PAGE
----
Here at Hackaday, we can understand if you don’t like sand. It’s coarse, rough and irritating, and it gets everywhere. With that said, [Mark Rober] discovered a great way to have fun with sand right in your own back garden.
We’ll preface this by stating that this isn’t the easiest hack to pull off on a lazy Saturday afternoon. You need a spare hot tub, plenty of pipe, and a seriously big air supply. But if you can pull it all together, the payoff is fantastic.
What [Mark] has achieved is turning a regular hot tub into a fluidized bed. In simple terms, this is where a solid particulate material (like sand) is made to act more like a fluid by passing pressurized fluid through the material. Through a carefully built series of drilled copper pipes, [Mark] manages to turn the hot tub into a fluidized bed, much to the enjoyment of his young nephews.
While it’s not the easiest hack to copy at home, [Mark] drives home the science of both the fluidized bed and why certain objects float or sink in the sand. It’s something that can also be easily tackled at a smaller scale, if you’re looking for something more achievable for the average maker.
For more sand science, how about using it to hold up your car?
[Thanks to Keith for the tip!]
Back in 1996, a group of engineering students at McMaster University set out to build a fully functional hot tub housed in a working car. They chopped up an abandoned 1982 Chevy Malibu and converted it into The Carpool.
That group of students graduated, and began work on the Carpool DeVille. Six years later, they’re ready to take it to Bonneville Salt Flats to claim the title of “world’s fastest hot tub.”
There has been some substantial modifications to the vehicle to make the Carpool a reality. A custom fibreglass tub was built to drop into the passenger compartment, and heat exchangers were added to the stock engine system to heat the water. The plumbing and pumps for the tub reside in the truck, while the original V8 engine is up in the front. A custom air suspension system allows them to carry the massive volume of water. There’s even a marine throttle to control gas and brake from the driver’s seat in the tub.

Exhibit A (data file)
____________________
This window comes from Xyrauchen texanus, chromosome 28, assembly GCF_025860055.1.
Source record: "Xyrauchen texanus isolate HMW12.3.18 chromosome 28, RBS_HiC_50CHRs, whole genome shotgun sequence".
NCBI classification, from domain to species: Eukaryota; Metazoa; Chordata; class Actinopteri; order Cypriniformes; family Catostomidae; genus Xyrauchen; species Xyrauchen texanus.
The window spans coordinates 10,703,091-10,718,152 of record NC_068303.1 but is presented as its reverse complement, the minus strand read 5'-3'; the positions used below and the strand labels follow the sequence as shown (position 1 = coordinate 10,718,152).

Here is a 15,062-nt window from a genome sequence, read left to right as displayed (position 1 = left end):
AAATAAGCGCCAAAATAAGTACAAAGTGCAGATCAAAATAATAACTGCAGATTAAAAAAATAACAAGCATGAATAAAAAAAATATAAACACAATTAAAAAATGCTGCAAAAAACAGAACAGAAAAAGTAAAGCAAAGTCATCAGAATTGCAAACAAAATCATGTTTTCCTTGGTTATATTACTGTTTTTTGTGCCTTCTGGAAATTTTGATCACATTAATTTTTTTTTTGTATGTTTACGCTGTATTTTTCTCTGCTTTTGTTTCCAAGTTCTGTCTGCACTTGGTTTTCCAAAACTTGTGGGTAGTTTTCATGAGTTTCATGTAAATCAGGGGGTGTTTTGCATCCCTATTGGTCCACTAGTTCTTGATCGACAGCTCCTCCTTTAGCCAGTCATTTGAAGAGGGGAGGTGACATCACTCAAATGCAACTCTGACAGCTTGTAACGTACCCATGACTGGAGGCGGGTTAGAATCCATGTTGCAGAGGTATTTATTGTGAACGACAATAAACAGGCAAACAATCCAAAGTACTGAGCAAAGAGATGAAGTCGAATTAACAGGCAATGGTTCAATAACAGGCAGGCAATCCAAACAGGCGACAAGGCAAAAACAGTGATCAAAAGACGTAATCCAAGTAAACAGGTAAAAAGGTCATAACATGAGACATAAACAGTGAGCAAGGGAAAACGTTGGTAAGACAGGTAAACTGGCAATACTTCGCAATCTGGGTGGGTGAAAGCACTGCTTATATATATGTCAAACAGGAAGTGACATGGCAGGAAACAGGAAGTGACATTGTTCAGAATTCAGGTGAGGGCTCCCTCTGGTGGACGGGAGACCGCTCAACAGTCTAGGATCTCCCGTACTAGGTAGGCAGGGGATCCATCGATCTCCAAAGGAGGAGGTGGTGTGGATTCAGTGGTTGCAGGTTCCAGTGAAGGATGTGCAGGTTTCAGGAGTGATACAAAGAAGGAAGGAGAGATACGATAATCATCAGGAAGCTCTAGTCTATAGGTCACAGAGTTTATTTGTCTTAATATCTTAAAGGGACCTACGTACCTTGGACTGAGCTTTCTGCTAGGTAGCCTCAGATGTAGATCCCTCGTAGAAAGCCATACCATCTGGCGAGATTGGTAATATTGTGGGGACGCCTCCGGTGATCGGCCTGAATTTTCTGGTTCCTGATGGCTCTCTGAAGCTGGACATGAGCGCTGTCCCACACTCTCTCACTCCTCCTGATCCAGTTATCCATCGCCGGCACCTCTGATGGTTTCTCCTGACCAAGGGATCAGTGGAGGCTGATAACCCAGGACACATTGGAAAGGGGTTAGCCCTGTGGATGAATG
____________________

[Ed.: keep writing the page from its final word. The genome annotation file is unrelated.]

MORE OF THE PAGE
The folks behind the Carpool DeVille ran a Kickstarter to fund their race costs. The campaign is over, but you can still check out the story and pictures of the conversion. Since it was a successful campaign, we’re looking forward to seeing this custom vehicle out on the salt flats.
[Ryan] and the roomies decided that a hot tub was just what they needed to spice up the place. They hit Craig’s List and found one for the right price. After acquisition and setup they were pleased to find that the jets and pump worked great. But you’re not going to want to stick as much as your big toe into this ice-cold cryogenics experiment. Some poking around in the control system exposed the dead relays which are responsible for switching the heater. Instead of swapping the parts, [Ryan] began building a control system that will replace the twenty-year-old original.
The heating element still works, but it’s rated at 5.5 kW and here’s no way to automatically switch it on and off. [Ryan] found a 60 Amp solid state relay which can handle the load, and plays nicely with his Arduino. Initial tests got the tub up and running again. Obviously you want the tub to maintain temperature and so a thermistor was added to take readings from the heater core. There’s also a potentiometer to adjust the temperature, and an LCD screen to show the current settings. But [Ryan] hopes to add more features over time, like incorporating jet control, and adding wireless communications via an Xbee module.